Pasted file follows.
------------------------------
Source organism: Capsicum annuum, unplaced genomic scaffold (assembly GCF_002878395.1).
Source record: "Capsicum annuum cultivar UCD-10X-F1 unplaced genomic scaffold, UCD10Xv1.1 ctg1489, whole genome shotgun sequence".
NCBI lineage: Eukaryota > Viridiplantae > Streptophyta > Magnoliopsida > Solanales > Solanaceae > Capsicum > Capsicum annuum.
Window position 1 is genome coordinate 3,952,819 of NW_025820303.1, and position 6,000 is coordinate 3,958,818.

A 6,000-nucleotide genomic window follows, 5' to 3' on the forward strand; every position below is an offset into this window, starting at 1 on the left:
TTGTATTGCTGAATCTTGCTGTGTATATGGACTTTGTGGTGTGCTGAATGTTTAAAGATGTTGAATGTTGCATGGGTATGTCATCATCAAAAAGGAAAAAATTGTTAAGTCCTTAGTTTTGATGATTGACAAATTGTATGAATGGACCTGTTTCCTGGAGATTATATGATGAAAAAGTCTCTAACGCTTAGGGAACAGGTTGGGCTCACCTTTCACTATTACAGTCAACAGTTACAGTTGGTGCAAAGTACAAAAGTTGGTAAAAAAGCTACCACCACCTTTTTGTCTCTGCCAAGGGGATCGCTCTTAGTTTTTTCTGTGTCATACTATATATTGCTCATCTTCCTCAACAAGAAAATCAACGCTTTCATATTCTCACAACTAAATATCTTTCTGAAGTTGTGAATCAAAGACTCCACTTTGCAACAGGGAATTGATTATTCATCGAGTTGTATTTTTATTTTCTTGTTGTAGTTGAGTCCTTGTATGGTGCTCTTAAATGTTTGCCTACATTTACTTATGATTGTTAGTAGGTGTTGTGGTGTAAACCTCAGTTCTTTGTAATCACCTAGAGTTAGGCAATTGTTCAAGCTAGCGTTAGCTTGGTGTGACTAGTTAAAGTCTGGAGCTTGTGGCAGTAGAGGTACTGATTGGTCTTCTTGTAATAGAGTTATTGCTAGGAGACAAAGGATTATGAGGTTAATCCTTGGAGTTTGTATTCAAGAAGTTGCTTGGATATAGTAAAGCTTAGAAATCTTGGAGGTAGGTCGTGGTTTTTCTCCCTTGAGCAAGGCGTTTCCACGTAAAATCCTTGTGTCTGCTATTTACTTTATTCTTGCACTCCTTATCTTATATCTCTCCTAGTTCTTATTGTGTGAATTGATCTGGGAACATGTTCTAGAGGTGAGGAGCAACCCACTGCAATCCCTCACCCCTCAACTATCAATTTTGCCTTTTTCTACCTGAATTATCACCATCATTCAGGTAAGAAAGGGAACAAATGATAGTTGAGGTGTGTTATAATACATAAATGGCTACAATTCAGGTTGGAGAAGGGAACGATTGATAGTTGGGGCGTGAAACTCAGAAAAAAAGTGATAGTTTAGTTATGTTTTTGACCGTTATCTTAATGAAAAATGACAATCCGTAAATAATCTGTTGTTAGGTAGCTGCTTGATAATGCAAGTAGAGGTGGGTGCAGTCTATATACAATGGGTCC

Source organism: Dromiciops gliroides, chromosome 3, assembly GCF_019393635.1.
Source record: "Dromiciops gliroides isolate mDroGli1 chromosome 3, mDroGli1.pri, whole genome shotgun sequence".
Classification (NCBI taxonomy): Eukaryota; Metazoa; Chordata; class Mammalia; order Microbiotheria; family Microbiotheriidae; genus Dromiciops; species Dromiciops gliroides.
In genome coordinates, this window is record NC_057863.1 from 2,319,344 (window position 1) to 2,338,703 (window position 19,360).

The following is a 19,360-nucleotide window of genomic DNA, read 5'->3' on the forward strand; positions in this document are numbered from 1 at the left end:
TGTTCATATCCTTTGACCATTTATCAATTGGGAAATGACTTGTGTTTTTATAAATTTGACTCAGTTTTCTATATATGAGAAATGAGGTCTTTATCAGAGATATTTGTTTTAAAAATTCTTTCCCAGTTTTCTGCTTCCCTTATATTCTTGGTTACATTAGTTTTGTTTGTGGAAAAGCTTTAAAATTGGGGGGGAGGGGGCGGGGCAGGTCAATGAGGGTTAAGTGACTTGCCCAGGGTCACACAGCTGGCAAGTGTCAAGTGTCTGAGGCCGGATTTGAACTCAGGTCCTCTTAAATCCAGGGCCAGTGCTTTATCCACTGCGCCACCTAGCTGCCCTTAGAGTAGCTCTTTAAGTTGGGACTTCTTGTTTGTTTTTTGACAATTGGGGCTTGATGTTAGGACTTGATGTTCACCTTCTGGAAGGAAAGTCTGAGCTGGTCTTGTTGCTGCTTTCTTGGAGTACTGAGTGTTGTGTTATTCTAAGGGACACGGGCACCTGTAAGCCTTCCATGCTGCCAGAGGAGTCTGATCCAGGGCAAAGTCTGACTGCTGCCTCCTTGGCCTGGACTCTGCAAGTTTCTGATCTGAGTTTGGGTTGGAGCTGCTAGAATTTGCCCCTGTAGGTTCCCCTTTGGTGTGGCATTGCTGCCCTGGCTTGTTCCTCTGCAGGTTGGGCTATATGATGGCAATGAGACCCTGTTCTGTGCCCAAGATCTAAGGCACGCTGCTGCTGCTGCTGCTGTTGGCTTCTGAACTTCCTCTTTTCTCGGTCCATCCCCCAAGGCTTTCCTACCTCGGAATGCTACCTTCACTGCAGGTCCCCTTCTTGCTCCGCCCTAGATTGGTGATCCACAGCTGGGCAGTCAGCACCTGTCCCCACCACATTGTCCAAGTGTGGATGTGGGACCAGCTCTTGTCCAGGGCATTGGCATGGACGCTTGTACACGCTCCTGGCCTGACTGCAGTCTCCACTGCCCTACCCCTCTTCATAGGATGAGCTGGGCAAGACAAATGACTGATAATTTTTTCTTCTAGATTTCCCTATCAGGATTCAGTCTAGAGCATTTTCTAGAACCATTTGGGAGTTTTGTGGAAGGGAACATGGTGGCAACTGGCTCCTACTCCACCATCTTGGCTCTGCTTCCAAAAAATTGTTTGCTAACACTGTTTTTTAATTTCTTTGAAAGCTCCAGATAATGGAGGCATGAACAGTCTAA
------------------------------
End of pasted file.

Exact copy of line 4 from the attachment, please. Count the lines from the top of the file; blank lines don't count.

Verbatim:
Window position 1 is genome coordinate 3,952,819 of NW_025820303.1, and position 6,000 is coordinate 3,958,818.